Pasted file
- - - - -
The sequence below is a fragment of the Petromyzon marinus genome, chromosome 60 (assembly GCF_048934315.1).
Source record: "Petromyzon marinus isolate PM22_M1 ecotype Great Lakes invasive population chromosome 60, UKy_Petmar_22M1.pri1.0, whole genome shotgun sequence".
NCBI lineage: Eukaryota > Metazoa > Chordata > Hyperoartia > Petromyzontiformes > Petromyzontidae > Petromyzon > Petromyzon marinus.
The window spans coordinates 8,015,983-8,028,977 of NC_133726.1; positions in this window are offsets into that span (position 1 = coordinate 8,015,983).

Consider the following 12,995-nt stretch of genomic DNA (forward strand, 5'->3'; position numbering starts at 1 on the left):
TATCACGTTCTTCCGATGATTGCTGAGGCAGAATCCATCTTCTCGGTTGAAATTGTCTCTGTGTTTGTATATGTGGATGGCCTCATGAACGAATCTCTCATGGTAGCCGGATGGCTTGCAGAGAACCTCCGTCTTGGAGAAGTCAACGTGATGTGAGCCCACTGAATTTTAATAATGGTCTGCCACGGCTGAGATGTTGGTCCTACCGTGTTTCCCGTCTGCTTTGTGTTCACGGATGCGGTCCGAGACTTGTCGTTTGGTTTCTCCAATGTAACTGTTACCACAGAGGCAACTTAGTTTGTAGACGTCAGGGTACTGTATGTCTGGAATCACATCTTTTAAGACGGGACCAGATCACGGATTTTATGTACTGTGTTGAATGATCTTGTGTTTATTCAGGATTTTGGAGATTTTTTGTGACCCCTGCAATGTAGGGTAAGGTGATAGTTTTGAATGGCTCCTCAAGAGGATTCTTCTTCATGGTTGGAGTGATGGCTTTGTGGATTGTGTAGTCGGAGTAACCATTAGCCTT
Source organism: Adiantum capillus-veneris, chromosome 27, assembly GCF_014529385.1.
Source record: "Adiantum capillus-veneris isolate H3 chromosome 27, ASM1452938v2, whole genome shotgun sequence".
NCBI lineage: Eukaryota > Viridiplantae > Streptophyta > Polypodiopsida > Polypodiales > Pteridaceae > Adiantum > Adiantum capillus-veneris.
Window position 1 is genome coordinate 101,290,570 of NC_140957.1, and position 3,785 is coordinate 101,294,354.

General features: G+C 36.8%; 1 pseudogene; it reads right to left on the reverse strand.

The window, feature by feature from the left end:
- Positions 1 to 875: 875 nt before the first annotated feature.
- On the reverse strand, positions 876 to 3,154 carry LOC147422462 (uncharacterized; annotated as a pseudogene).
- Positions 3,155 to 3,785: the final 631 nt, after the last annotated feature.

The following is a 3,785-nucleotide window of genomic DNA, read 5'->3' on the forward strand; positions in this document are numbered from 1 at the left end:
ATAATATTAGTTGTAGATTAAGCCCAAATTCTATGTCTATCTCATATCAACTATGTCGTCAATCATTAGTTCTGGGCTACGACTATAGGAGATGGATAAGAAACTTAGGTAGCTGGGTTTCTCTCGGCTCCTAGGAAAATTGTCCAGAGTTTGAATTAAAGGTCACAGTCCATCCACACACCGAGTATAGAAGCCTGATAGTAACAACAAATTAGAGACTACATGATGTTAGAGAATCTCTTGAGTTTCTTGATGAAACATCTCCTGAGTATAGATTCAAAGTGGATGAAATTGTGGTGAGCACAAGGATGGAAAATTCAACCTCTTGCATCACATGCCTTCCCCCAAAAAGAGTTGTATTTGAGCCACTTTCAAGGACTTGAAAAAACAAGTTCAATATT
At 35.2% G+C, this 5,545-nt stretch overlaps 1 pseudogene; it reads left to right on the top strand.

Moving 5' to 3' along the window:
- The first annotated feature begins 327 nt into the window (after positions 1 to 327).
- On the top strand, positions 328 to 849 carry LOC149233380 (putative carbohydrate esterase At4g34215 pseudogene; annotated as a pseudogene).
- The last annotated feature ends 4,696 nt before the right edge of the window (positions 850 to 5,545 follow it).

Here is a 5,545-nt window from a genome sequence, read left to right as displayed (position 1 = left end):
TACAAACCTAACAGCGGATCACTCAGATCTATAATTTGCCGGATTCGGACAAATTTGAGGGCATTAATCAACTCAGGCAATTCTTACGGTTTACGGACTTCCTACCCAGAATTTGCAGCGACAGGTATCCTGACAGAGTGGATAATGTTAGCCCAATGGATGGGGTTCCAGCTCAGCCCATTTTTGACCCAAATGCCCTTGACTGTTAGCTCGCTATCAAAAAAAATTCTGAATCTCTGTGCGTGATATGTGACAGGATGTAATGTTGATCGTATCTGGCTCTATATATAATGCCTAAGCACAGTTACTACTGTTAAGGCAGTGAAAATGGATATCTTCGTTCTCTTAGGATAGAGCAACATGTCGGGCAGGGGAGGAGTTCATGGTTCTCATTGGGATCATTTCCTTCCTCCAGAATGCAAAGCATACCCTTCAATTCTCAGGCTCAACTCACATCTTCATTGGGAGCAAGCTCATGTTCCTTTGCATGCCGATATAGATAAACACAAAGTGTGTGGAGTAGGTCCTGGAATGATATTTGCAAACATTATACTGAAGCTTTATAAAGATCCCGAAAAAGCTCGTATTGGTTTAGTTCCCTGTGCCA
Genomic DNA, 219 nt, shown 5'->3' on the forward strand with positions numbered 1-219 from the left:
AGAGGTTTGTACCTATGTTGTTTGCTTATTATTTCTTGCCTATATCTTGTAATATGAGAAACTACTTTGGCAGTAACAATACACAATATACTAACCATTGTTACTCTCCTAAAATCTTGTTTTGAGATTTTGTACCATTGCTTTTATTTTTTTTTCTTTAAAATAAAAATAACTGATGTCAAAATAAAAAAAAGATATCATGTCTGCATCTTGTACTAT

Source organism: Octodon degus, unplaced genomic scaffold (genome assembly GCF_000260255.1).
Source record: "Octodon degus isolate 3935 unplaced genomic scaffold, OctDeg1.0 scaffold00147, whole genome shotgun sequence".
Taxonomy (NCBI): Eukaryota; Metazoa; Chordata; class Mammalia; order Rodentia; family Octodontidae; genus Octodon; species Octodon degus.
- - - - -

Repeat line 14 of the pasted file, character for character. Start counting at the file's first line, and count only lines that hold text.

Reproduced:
- On the reverse strand, positions 876 to 3,154 carry LOC147422462 (uncharacterized; annotated as a pseudogene).